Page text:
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Two- vs. Many-Valued Logic

Date: 06/19/2001 at 13:38:17
From: Mikael
Subject: Two- vs many-valued logic.


I'm wondering if the perhaps practical instruments of "fuzzy logic" 
and not at least "three- or many-valued logic" are for pragmatic use 
only. Doesn't Aristotle's rule of the "excluded third" count 
any more? Of course I mean in a theoretical sense. Isn't it still true 
that a proposition is (theoretically) still either right or wrong?


Date: 06/19/2001 at 17:26:13
From: Doctor Achilles
Subject: Re: Two- vs many-valued logic.

Hi Mikael,

Thanks for writing to Dr. Math.

For many applications you are correct, two-valued logic does do the 
trick. However, there are often cases where three-valued logic or 
many-valued ("fuzzy") logic is needed to give an accurate 
representation of the truth-value of a sentence. There are several 
possibilities for multi-valued logic; I'll go into a few below, and 
explain the motivation behind each.

Colors make a good example: Let's say there's a book on the table in 
front of me and that you're standing next to me with a clear view of 
the same book. I point at the book and say "There is a violet book."  
You look at it for a second, turn to me and reply "That sentence you 
just uttered is false; the book is not violet, rather it is indigo."  
I think for a minute and then turn and agree that I was mistaken.

Was my sentence just plain false? Assuming the book actually is 
indigo, you were admittedly justified in correcting me, but indigo is 
just a few shades bluer than violet. Surely my sentence would have 
been more false if I had said "There is a yellow book."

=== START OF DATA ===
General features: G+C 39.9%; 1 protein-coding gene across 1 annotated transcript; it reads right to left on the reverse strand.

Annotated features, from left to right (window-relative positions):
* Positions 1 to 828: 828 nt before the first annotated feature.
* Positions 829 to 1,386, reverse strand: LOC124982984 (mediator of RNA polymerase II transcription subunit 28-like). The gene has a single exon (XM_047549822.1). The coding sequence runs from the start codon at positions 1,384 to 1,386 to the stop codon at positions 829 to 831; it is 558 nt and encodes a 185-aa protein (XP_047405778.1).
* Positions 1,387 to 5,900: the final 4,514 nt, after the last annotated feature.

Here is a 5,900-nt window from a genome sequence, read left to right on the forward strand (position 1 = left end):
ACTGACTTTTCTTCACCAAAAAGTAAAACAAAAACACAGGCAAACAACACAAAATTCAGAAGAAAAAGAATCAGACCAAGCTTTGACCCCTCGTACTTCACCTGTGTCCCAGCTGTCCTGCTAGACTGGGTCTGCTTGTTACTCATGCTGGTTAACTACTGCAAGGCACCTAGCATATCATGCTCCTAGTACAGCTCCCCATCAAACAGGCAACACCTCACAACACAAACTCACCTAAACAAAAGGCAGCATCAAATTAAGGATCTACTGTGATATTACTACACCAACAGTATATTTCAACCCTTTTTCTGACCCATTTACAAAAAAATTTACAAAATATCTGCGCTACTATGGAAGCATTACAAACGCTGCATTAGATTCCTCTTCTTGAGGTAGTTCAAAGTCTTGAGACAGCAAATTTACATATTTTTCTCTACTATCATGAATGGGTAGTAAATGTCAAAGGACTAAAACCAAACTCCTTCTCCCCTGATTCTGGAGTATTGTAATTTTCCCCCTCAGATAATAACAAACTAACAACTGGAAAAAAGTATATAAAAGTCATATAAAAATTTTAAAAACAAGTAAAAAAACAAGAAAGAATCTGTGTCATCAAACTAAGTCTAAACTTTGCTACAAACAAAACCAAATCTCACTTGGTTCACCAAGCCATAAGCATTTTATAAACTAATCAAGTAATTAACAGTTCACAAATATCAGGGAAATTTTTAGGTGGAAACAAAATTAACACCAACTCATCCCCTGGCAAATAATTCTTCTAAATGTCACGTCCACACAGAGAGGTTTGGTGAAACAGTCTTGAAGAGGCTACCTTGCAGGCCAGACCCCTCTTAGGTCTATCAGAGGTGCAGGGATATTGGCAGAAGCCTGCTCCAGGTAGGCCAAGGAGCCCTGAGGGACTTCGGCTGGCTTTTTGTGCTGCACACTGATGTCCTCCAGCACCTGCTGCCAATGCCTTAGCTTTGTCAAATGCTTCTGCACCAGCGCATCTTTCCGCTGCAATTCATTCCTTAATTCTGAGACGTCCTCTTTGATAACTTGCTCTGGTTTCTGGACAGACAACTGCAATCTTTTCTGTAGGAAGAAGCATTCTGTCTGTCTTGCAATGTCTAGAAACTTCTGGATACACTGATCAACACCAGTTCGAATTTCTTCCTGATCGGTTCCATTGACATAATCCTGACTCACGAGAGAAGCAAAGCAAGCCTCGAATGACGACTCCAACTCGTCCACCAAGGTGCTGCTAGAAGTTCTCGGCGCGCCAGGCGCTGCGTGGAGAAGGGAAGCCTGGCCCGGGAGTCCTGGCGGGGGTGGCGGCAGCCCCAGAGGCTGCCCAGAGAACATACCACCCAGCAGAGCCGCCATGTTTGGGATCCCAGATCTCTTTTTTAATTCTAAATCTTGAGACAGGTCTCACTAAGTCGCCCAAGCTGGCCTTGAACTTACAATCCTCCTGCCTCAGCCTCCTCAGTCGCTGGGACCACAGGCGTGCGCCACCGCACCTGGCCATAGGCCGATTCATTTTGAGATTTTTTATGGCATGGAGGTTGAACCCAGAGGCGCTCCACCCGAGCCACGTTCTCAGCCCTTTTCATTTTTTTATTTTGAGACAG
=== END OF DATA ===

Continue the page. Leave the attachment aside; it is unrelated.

In the case with colors above, it seems (to me at least) that a third 
value is in order. The sentence "The book is yellow" is clearly false.  
The sentence "The book is indigo" is clearly true.  The sentence "The 
book is violet" is not actually true, but it's darned close; let's 
call it truish/falsish. Since the spectrum of colors is continuous, 
you can easily argue that colors should use a many-valued ("fuzzy") 
logic system.

Another possible system of three-valued logic has the values true, 
false, and nonsense. For example: "Water is liquid" is a true 
sentence, "Wood is liquid" is a false sentence, and "Dreams are like 
oglops" is a nonsense sentence.

Finally, there is a classic argument for why fuzzy logic is needed 
that dates back to the ancient Greeks, having to do with heaps of 

  Is a pile of one stone a heap?  Clearly not.

  Is a pile of a thousand stones a heap?  Clearly so.

  Is a pile of two stones a heap?  Not really.

  Is a pile of three stones a heap?  Maybe, but probably not.

  Four?  Five?  Ten?  Twenty?

For what values of n is the sentence "A pile of n stones is a heap" 
true? For what values of n is it false? Granted that you could define 
a heap of stones as "a pile of at least twelve stones" or something 
like that, but is someone who then says "that pile of eleven stones is 
a heap" wrong? Perhaps, but is s/he as wrong as a person who says 
"that pile of two stones is a heap"?

A fuzzy logic system solves these problems, so for at least some 
applications it is needed.

I hope this is helpful. I'd be interested in talking about this some 
more if you have any other questions, so feel free to write back.

- Doctor Achilles, The Math Forum   

Date: 06/19/2001 at 17:30:50
From: Mikael
Subject: Re: Two- vs many-valued logic.

I just want to thank you for the answer!

Mikael Johansson
Associated Topics:
High School Logic

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